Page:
Saturday, December 7, 2013
It wasn’t long ago when the phrase “going postal” — inspired by a number of post office massacres — was widely used to describe people driven to violent crime by work conditions. I remember remarking to my students around that time that it was a wonder that you never heard the phrase “going professorial.”
My affected puzzlement was always a prelude to a vivid description of how professors suffered from reading their sloppy, ignorant, thoughtless, ill-written papers and examinations.
I garnished these short, sharp digressions with an expression of brooding menace, hoping that fear might incite some actual work among the laggards. Nevertheless, it puzzled me in truth that no professors ever seemed to snap and run amok, slaughtering whole classrooms full of students. The provocations were severe and numerous. The consequences, although tragic, might have proven beneficial.
In connection with these observations we must consider the strange case of Dianne Reidy, an official reporter with the Office of the Clerk of the United States House of Representatives.
On Wednesday, during the vote on the compromise that raised the debt limit, ended our government’s shutdown and liberated Mount Rushmore, Reidy seized the microphone and launched into a tirade while the presiding officer hammered frantically with her gavel. Two members of the security staff ended her rant after about 30 seconds and hauled her off to the local looney bin for “evaluation.”
No one disputes that her behavior was inappropriate, but we must remember that this poor woman held a position that obliged her to keep a verbatim record of the proceedings of the House. In brief and brutal terms, she had to spend endless hours recording the ignorant, sloppy, ill-considered, clumsy, ungrammatical blatherings of the 435 pests inflicted on her by America’s cruel and thoughtless voters.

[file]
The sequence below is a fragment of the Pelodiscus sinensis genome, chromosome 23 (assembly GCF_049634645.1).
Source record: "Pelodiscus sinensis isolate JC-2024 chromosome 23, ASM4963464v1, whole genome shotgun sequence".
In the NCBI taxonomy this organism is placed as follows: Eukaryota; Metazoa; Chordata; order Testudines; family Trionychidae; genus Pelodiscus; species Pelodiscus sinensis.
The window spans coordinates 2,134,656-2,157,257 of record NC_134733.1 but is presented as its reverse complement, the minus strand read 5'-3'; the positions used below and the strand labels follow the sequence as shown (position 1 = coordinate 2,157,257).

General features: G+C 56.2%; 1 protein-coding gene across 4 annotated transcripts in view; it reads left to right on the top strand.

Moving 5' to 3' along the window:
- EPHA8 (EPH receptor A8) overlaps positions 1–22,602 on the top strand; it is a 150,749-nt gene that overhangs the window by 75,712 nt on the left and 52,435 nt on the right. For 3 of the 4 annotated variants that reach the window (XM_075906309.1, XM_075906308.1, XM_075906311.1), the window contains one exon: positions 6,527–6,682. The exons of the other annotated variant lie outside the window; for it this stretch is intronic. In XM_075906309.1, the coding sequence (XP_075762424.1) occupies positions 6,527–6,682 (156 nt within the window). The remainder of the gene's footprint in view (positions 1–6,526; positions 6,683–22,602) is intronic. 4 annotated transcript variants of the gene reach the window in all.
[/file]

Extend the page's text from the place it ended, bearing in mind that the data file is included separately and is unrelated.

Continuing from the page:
My experience as secretary of numerous academic committees has given me some idea of Reidy’s pain, and I had to deal with meetings that rarely exceeded a dozen people.
I have never been present for a session of the national House of Representatives, but I’ve listened, or half-listened, to dozens of speeches and oratorical fragments and have long since realized that 21st-century American standards of political rhetoric are lower than snake spit.
It’s painful enough to listen to them; imagine the endless dull pain of recording the speeches line by line and word by word.
Reidy’s delirium produced 30 seconds of oratory at least equal to some of the codswallop she was forced to record. According to one source, she announced, “This is not one nation under God. It never was. The greatest deception here is this is not one nation under God! It never was. Had it been, it would not have been! The Constitution would not have been written by Freemasons!”
Her brief remarks move our discussion from consideration of “going stenographical” to an examination of paranoia and politics. There’s a long and involved history behind Reidy’s Freemasonicphobia. It has preoccupied fevered minds since the 19th century.
I discovered four devout believers in Masonic conspiracies in my classes over the years: one was Syrian, two were Serbs and one was a Macedonian. The Syrian was convinced that the Masons were fronting for the Jews (or maybe it was the Jews fronting for the Masons; either his explanations were unclear or my understanding deficient).
The Serbs and the Macedonian all agreed that the Masons were using Albanians for their vile and devious ends. All four agreed that the CIA was an instrument of the Masonic conspiracy.
Next month brings the 50th anniversary of the Kennedy assassination and this will surely renew claims about how the Masons organized the whole thing. And, in case you were wondering, the Ku Klux Klan also was founded by the Masons, or perhaps you had not heard that its founder, Gen. Nathan Bedford Forrest, was a member of the order?
My theory is that Dianne Reidy was so bewildered from listening to the ninnies whose words she was hired to record that she found it impossible to believe that her country was really under their control. Driven off balance, she found a kind of desperate consolation in the belief that our nation’s affairs are directed by a secret conspiracy. It may be diabolical, but at least it’s intelligent.
John Frary, of Farmington, is a former congressional candidate and retired history professor, a board member of Maine Taxpayers United and publisher of www.fraryhomecompanion.com. Email to email@example.com.